Acting on a petition from the Armenian branch of Transparency International, a state anti-corruption body launched on Wednesday a formal inquiry into the legality of millions of dollars worth of assets declared by Yerevan Mayor Taron Markarian.
The anti-graft watchdog asked the Commission on the Ethics of High-Ranking Officials late last month to investigate a serious discrepancy between income declarations filed by Markarian this year and in 2012.
The mayor notified the commission more than a year ago that he has no business interests or sources of income other than his salary. However, a similar declaration filed by him with the Central Election Commission (CEC) ahead of last May’s municipal elections in Yerevan listed assets worth an estimated $6 million.
The Anti-Corruption Center (ACC), Transparency International’s Armenian affiliate, wants the commission to clarify whether Markarian abused power to accumulate that wealth. It is also seeking an official explanation on whether his recent controversial decision to sharply raise the cost of public transport in Armenia amounts to a conflict of interests.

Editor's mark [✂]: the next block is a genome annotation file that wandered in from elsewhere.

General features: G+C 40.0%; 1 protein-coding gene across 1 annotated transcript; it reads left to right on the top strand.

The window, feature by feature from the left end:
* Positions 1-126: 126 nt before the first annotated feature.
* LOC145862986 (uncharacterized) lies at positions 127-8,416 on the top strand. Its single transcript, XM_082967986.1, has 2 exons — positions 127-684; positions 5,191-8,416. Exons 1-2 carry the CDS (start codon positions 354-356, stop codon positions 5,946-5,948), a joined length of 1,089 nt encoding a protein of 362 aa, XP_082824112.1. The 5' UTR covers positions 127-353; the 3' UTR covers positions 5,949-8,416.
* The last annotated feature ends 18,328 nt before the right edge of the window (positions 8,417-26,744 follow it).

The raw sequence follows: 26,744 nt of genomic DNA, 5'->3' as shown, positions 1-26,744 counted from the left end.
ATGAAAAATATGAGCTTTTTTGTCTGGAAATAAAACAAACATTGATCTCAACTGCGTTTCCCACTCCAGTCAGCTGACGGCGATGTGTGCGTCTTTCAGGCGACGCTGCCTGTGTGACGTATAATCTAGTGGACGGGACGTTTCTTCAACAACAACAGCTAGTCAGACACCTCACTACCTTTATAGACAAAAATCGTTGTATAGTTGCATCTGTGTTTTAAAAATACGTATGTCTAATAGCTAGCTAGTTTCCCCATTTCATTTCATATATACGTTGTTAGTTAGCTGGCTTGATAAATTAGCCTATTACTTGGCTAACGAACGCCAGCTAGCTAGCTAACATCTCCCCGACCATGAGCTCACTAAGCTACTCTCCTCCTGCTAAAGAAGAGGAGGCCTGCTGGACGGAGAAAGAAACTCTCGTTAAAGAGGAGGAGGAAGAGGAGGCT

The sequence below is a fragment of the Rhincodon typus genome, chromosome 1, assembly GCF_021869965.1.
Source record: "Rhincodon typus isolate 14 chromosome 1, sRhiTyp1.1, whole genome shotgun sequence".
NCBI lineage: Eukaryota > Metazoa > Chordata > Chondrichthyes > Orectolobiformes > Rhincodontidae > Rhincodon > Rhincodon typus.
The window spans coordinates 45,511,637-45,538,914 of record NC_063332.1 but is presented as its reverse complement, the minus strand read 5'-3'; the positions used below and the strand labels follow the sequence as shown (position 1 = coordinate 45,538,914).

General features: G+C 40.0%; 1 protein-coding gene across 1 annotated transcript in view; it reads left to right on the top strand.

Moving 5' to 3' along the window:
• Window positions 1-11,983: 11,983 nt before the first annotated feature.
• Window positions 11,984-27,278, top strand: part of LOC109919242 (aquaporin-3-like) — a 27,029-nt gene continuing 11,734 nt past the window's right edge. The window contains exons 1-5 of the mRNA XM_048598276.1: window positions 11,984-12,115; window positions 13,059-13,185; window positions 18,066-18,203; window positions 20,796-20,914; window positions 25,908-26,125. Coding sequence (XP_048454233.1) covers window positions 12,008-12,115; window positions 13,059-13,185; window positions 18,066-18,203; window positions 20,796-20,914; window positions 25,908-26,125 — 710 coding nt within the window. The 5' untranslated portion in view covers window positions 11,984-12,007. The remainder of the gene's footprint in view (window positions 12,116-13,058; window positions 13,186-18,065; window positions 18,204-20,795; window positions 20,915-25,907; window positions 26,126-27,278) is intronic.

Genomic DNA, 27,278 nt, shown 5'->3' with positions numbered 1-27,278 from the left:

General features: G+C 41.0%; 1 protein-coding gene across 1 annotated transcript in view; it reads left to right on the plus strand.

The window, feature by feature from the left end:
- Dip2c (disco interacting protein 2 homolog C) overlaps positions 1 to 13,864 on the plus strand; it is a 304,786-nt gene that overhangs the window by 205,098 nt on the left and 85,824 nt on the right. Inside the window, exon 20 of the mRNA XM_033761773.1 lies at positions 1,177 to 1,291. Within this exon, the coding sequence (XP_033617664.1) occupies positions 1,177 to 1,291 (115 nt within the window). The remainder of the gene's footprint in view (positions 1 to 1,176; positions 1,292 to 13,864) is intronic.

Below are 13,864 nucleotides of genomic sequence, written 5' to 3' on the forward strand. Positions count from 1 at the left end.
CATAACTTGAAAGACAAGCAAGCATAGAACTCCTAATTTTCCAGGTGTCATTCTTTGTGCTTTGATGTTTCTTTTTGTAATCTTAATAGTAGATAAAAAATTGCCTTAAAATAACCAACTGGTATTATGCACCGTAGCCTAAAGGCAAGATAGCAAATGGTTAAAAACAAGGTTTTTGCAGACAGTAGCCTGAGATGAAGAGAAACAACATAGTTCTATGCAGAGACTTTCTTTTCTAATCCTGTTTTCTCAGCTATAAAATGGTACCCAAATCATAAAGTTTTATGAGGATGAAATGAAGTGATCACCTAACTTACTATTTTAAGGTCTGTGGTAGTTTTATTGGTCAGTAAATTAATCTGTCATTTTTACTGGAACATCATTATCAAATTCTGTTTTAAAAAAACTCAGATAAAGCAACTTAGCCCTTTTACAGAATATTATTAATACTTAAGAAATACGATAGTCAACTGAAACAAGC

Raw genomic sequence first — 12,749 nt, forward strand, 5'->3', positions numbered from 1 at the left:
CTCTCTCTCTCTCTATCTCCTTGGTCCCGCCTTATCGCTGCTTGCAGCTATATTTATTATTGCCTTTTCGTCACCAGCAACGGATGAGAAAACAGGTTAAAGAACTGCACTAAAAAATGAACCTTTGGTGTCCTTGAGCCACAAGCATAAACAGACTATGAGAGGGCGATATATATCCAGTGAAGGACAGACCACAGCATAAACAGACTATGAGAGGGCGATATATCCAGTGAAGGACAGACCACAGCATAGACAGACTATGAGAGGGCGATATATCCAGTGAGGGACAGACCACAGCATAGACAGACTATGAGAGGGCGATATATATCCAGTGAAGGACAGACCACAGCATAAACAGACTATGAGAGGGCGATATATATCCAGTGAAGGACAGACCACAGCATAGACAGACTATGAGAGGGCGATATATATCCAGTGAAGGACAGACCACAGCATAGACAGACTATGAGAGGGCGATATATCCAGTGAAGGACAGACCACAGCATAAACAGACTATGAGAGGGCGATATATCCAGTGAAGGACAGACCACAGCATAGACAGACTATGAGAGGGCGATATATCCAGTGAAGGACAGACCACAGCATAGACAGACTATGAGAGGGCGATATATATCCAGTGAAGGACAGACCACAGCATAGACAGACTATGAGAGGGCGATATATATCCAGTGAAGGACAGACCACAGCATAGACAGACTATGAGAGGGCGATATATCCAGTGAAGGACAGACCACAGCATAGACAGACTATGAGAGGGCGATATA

Armenian media outlets have for years claimed that Markarian and his family own a private firm that controls at least two public bus routes in Yerevan. The 35-year-old mayor flatly denies this.
Stepan Safarian, a leader of the opposition Zharangutyun party, said the ACC is raising “absolutely legitimate” questions. “It is evident that Mr. Markarian’s family has concealed its revenues,” he told RFE/RL’s Armenian service (Azatutyun.am).
Markarian faced similar allegations in the run-up to the May elections. The Armenian National Congress (HAK), another major opposition party, said his failure to specify the sources of his wealth gives it reason to suspect him of corruption. Markarian rejected the allegations, while failing to clarify just how he made a fortune while in office.
The anti-corruption commission, which is based at the presidential administration building in Yerevan, was already asked by the ACC earlier this year to rule whether Gagik Khachatrian, the controversial head of the State Revenue Committee, abused his position to enrich himself and his relatives. It cleared Khachatrian of any wrongdoing, saying that Armenia’s chief tax official does not formally own any of the lucrative businesses which the local media has long linked with him.